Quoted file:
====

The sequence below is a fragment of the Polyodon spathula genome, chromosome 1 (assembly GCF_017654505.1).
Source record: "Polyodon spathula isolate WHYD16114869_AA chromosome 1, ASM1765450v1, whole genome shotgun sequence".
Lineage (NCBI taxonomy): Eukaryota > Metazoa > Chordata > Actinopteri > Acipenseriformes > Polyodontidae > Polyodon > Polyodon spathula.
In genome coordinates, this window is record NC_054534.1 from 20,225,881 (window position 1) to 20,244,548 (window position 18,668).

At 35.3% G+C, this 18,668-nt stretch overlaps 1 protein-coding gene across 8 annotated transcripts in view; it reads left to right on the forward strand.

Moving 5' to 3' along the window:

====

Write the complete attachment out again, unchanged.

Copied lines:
The sequence below is a fragment of the Polyodon spathula genome, chromosome 1 (assembly GCF_017654505.1).
Source record: "Polyodon spathula isolate WHYD16114869_AA chromosome 1, ASM1765450v1, whole genome shotgun sequence".
Lineage (NCBI taxonomy): Eukaryota > Metazoa > Chordata > Actinopteri > Acipenseriformes > Polyodontidae > Polyodon > Polyodon spathula.
In genome coordinates, this window is record NC_054534.1 from 20,225,881 (window position 1) to 20,244,548 (window position 18,668).

At 35.3% G+C, this 18,668-nt stretch overlaps 1 protein-coding gene across 8 annotated transcripts in view; it reads left to right on the forward strand.

Moving 5' to 3' along the window: